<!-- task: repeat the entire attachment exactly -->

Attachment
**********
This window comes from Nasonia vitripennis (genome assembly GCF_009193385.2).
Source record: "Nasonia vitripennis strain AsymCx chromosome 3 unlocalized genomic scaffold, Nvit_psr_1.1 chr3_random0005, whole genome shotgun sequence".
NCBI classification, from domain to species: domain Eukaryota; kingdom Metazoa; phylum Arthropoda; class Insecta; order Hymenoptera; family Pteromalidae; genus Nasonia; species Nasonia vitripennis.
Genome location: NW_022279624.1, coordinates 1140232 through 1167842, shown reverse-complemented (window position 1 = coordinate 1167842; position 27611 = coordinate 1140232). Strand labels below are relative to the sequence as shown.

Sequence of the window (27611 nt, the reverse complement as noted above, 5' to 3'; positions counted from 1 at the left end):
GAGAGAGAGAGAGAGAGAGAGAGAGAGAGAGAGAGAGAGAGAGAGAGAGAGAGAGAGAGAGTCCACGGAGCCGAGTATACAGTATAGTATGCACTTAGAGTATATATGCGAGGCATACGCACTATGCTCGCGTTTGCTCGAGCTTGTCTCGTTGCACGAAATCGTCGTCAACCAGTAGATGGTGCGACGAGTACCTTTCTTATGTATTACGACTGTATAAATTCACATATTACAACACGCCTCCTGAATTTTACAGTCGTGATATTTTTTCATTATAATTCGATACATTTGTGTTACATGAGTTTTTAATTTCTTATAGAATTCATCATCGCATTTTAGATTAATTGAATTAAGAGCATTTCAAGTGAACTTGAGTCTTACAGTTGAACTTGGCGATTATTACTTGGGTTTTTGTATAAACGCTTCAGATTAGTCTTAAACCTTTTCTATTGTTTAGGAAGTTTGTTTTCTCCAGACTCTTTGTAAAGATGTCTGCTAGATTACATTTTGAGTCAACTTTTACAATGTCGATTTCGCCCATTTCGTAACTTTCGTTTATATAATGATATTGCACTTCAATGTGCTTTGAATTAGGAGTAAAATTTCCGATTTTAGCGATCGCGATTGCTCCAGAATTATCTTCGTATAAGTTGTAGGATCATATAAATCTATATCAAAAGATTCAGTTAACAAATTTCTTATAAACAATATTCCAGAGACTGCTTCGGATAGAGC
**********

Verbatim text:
This window comes from Nasonia vitripennis (genome assembly GCF_009193385.2).
Source record: "Nasonia vitripennis strain AsymCx chromosome 3 unlocalized genomic scaffold, Nvit_psr_1.1 chr3_random0005, whole genome shotgun sequence".
NCBI classification, from domain to species: domain Eukaryota; kingdom Metazoa; phylum Arthropoda; class Insecta; order Hymenoptera; family Pteromalidae; genus Nasonia; species Nasonia vitripennis.
Genome location: NW_022279624.1, coordinates 1140232 through 1167842, shown reverse-complemented (window position 1 = coordinate 1167842; position 27611 = coordinate 1140232). Strand labels below are relative to the sequence as shown.

Sequence of the window (27611 nt, the reverse complement as noted above, 5' to 3'; positions counted from 1 at the left end):
GAGAGAGAGAGAGAGAGAGAGAGAGAGAGAGAGAGAGAGAGAGAGAGAGAGAGAGAGAGAGTCCACGGAGCCGAGTATACAGTATAGTATGCACTTAGAGTATATATGCGAGGCATACGCACTATGCTCGCGTTTGCTCGAGCTTGTCTCGTTGCACGAAATCGTCGTCAACCAGTAGATGGTGCGACGAGTACCTTTCTTATGTATTACGACTGTATAAATTCACATATTACAACACGCCTCCTGAATTTTACAGTCGTGATATTTTTTCATTATAATTCGATACATTTGTGTTACATGAGTTTTTAATTTCTTATAGAATTCATCATCGCATTTTAGATTAATTGAATTAAGAGCATTTCAAGTGAACTTGAGTCTTACAGTTGAACTTGGCGATTATTACTTGGGTTTTTGTATAAACGCTTCAGATTAGTCTTAAACCTTTTCTATTGTTTAGGAAGTTTGTTTTCTCCAGACTCTTTGTAAAGATGTCTGCTAGATTACATTTTGAGTCAACTTTTACAATGTCGATTTCGCCCATTTCGTAACTTTCGTTTATATAATGATATTGCACTTCAATGTGCTTTGAATTAGGAGTAAAATTTCCGATTTTAGCGATCGCGATTGCTCCAGAATTATCTTCGTATAAGTTGTAGGATCATATAAATCTATATCAAAAGATTCAGTTAACAAATTTCTTATAAACAATATTCCAGAGACTGCTTCGGATAGAGC